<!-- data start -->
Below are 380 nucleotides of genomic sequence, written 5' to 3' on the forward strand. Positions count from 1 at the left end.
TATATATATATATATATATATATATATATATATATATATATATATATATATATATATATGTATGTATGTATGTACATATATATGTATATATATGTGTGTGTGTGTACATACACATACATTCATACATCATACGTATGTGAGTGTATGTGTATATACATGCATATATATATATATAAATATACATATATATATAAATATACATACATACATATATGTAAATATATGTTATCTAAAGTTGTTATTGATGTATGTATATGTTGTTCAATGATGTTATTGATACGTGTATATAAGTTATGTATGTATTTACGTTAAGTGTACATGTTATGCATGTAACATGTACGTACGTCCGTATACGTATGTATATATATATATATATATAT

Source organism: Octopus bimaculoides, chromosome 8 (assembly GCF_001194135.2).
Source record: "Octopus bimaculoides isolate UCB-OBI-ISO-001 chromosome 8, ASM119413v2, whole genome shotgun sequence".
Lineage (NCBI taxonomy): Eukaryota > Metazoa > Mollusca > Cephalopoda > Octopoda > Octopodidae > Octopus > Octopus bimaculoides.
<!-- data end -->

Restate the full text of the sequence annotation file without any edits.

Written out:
Below are 380 nucleotides of genomic sequence, written 5' to 3' on the forward strand. Positions count from 1 at the left end.
TATATATATATATATATATATATATATATATATATATATATATATATATATATATATATGTATGTATGTATGTACATATATATGTATATATATGTGTGTGTGTGTACATACACATACATTCATACATCATACGTATGTGAGTGTATGTGTATATACATGCATATATATATATATAAATATACATATATATATAAATATACATACATACATATATGTAAATATATGTTATCTAAAGTTGTTATTGATGTATGTATATGTTGTTCAATGATGTTATTGATACGTGTATATAAGTTATGTATGTATTTACGTTAAGTGTACATGTTATGCATGTAACATGTACGTACGTCCGTATACGTATGTATATATATATATATATATAT

Source organism: Octopus bimaculoides, chromosome 8 (assembly GCF_001194135.2).
Source record: "Octopus bimaculoides isolate UCB-OBI-ISO-001 chromosome 8, ASM119413v2, whole genome shotgun sequence".
Lineage (NCBI taxonomy): Eukaryota > Metazoa > Mollusca > Cephalopoda > Octopoda > Octopodidae > Octopus > Octopus bimaculoides.